Session 2: Gadamer and Huizinga on Play and Understanding

Yesterday we met in The Hague to talk about Hans-Georg Gadamer’s Truth and Method ( TM) and Johan Huizinga’s Humo Ludens (HL).  In the first part of our session, we discussed the first part of Part I of TM, that is ‘Transcending the aesthetic dimension’. In this part of the book, Gadamer discusses questions about the the differences between the humanities and the hard sciences, Kant’s aesthetic theory, and the possibility of finding truth in art. An important distinction Gadamer presents in the beginning of the book is the one between Bildung and ‘cultivation. For him, the latter is related to Kant’s aesthetics and refers very rougly to the development of a set of innate or at least known capacities. Bildung, in contrast, is not aimed at reaching a certain goal and might be described as a internal, never-ending process of self-developement and self-transformation. Another important concept is that of the sensus communis, which is used by Gadamer to explain why for a thorough understanding of the world around you (including art), necessitates not only knowledge about the subject under investigation, but also historical and moral context in which the subject is embedded. This, in contrast to authors who think that it is possible to make a purely rational or ‘disinterested analysis of, in this case, works of art. This very short sketch of two of important concepts introduced early in the book are indicative for Gadamer’s stance towards scholars who try to understand in ‘objective’, ‘pure’, or ‘transcendent’ ways. He therefore dismisses Kant’s attempts to ground his aesthetic theory on the concept of taste (that’s simply not a convincing fundament for a transcendent theory), and the idea of genius (we’re not completely sure what the problem with genius is). For Gadamer, an understanding of the world around us can only be reached when we acknowledge that from a phenomenological perspective, any ‘correspondence theory of truth’, is insufficient. Instead, we should understand understanding as an experiential phenomena. But if it is true that works of art are only to be understood as units of meaning based on units of experience (Dilthey), to what extent is there any room for a continuous existence of a work of art? For Gadamer, the discontinuity or ‘punctuality’ of works of art can best dealt with phenomenologically. With that I mean (and interpret TM) as following: the only way to make sense of ourselves as beings thrown into a always changing and never-ending historical world, is to create a sense of continuity through a process of Bildung. Because you can only understand yourself through the understanding something else (and vice versa), it becomes apparent that a thorough understanding of a work of art, an understanding of yourself as interpretative being is required. Thus, self-understanding and other-understanding are two sides of the same coin.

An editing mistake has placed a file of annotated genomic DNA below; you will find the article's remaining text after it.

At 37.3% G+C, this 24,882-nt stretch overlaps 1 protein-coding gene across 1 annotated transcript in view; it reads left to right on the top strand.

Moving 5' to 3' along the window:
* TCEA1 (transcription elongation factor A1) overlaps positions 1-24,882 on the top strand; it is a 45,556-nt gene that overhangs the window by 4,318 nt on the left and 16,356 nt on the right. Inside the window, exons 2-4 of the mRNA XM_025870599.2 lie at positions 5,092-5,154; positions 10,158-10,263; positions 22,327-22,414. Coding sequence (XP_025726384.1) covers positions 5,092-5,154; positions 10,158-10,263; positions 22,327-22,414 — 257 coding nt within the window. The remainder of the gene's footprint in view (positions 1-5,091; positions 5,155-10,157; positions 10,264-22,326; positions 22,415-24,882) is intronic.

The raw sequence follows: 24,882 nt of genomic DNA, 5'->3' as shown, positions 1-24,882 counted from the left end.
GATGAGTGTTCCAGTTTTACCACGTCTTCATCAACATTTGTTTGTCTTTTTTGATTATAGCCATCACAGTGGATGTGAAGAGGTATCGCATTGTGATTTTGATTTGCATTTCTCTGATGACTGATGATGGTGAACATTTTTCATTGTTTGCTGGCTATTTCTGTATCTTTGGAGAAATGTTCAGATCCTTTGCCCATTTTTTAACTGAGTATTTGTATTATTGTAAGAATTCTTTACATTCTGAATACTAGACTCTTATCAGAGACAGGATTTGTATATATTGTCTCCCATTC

Gadamer thinks it is possible to gain knowledge through studying art. But how does this work in practice? In the second part of the first part of TM, and in Huizinga’s HL, both authors sketch the ontological framework in which beings understand the world in which they are thrown. For both authors, we understand by playing games. Games have some sort of internal order, provided by a set of rules which explain when the game is played, where it is played, by whom it is played, and what the content of the game itself is. Important here is the idea that for an understanding of a game, you do not study one of those components of the game. What you do is to study the game itself. For Gadamer and Huizinga, this indicates that it is possible to speak about the subjectivity of the game itself. The meaning of a game, thus, transcends the indvidual components of it. For Gadamer, a game transforms into a work of art when it starts representing itself. When this happens, the character of the game changes drastically: when playing a game of ‘indians and comboys’, the participants really change into indians and comboys. Especially Huizinga reminds the reader that the only worthwhile way in which you can understand this game is by accepting that the participants are comboys and indians. When you deny this, you are a cheater and simply ignore the tranformation and related change of meaning, the participants underwent when they started playing. Moreover, your own being is intimately related to the being of the game (or artwork). To be able to understand the game itself, one also needs an understanding of who you are yourself, as subject who tries to understand a game.

Though I probably misrepresented specific parts of TM and HL, the message we took with us after the session is that of the interdependence of the work of art, and ourselves as interpretative beings. When discussing aesthetics, one cannot talk about the work of art, without including a story about the beings which attempt to understand the work of art.

For out next session, we will be reading parts of Rancière’s The Politics of the Aesthetics, and Badiou’s Being and Event. Especially reading Badiou might be challenge, so don’t start reading on December 15 itself 😉

Finally, for the artists reading this. You might want to take a look at this link: (http://www.kcl.ac.uk/artshums/depts/philosophy/research/cpva.aspx).

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